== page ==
Even before the famous theological controversy that fractured their friendship, J.R.R. Tolkien and C.S. Lewis didn't always see eye to eye. Though both allegedly entered into a friendly wager to try penning genre stories, they had distinctly different approaches. Tolkien favored meticulously crafted, internally consistent secondary worlds. But Lewis? He employed a methodological melting pot, mixing up a supernatural jambalaya compounded from characters and conceits across ages and cultures. (My undergraduate literature professor Alan Jacobs vividly dubbed it "mythographic promiscuity.") Tolkien sniffed at such a hodge-podge approach, which makes me wonder what old John Ronald Reuel would think of our age's genre-fiction landscape. From Gaiman's Stardust to Butcher's The Dresden Files, Harry Potter to Discworld, the field is positively saturated with Lewis' methodology. You can add to that list Larry Correia's guns-and-grue first novel Monster Hunter International.
Owen Zavtava Pitt tries his darndest to live an ordinary life, but it’s more challenging than you might think. You can trace his odd upbringing in his name. His survivalist, ex-military father named him after the Owen Machine Carbine, an Australian automatic weapon that kept him alive during clandestine operations in Cambodia. Owen has tried to compensate for his dad's odd apocalyptic outlook by pursuing that dullest of professions—accounting. However, any attempt at normalcy evaporates when he discovers during a full moon that his boss is secretly a werewolf. Owen nearly dies during the ensuing encounter, but holding a lycanthrope off with only a snub-nosed pistol and his bare hands earns him the attention of a small private security firm called Monster Hunter International. For a century and a half, the group had garnered bounties on ghouls, vampires, zombies, wendigos, and unnamed horrors that go squish in the night. Intrigued by the group’s pitch (and a raven-haired beauty who’s a dead eye with a sniper rifle), Owen signs up. Little does he know that he’ll soon be up against monstrosities from beyond the veil of space and time that make his dad’s idea of the end of the world look like a tea party.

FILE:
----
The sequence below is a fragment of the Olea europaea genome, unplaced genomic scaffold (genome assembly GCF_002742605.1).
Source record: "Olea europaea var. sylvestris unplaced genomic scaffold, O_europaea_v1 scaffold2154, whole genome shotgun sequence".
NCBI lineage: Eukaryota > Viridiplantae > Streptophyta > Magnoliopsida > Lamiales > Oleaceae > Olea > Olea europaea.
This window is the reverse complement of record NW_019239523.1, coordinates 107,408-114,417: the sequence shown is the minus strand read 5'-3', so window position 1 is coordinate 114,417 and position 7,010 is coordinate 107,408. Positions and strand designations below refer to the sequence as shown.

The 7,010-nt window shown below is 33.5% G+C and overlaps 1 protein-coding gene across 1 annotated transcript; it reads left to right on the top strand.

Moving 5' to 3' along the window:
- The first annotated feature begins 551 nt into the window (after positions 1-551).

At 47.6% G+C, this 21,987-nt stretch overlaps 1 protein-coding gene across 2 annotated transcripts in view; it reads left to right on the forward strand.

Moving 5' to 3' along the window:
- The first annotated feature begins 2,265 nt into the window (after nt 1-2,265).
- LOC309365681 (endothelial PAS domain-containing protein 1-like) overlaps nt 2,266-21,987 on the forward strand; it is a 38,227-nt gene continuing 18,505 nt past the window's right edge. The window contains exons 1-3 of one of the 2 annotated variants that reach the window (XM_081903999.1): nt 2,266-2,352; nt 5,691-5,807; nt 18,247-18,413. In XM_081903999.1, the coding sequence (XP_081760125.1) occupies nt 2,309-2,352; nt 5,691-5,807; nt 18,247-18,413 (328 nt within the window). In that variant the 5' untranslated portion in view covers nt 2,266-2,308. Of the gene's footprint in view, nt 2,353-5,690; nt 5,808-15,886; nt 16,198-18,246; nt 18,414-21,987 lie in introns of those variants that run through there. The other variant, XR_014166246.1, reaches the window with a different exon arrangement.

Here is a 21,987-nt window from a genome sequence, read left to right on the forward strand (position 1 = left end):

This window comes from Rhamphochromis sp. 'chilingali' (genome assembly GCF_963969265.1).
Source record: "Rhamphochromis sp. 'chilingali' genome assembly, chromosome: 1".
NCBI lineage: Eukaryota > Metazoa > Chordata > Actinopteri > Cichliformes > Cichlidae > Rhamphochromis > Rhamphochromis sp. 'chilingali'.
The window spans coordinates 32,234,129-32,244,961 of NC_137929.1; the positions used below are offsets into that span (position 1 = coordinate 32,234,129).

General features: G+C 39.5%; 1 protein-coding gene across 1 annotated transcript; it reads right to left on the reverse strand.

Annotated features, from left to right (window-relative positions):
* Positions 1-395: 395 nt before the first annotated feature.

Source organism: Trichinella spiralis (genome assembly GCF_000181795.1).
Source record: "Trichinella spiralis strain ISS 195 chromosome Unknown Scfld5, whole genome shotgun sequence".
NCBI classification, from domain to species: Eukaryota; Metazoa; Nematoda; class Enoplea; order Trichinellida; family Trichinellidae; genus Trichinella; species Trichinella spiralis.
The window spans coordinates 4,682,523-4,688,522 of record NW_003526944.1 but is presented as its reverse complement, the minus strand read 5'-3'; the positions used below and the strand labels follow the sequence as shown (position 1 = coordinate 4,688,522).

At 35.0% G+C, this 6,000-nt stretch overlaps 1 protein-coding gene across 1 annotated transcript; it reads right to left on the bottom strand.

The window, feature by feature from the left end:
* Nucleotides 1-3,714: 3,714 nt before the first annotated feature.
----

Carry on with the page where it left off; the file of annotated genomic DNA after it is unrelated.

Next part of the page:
Monster Hunter International is every bit as big and loud as you’d expect it to be. Owen is a hulking beast of a guy with a penchant for mouthing B-movie one-liners while he’s turning monsters into jelly or receiving a vicious beatdown of his own. A chapter scarcely goes by without fierce fisticuffs or blazing gun battles. And speaking of firearms, Correia fills the book’s page with weapon descriptions that are so lovingly described it’s almost erotic. For instance, take the fully automatic shotgun boasting a 20-round drum, underslung grenade launcher, and fold-out silver bayonet. It’s name? Abomination. Yeah, you get the idea. "For a competition nut like myself, these [things] were the kind of thing that I dreamed about," Owen intones. 'Normal men had pornography. I had gun magazines." But you know what? The book is also more intelligent than it has any right to be. The occasional political and religious asides not only make for humorous moments, but also prompt serious consideration about the nature of society. The monster hunters have adopted sic transit gloria mundi ("The glory of man is fleeting") as their slogan, which adds some philosophical heft to the proceedings. And Correia’s cryptozoological catalogue includes critters from all sorts of stories both mythical and modern. (There’s a fun inversion of Tolkien’s mythos that had me grinning from ear to ear.) Unfortunately, the romantic bits are stilted and a couple of plot twists seem suspect. But who really cares? Monster hunts up smart fun.
(Picture: CC 2012 by Antoine Gady)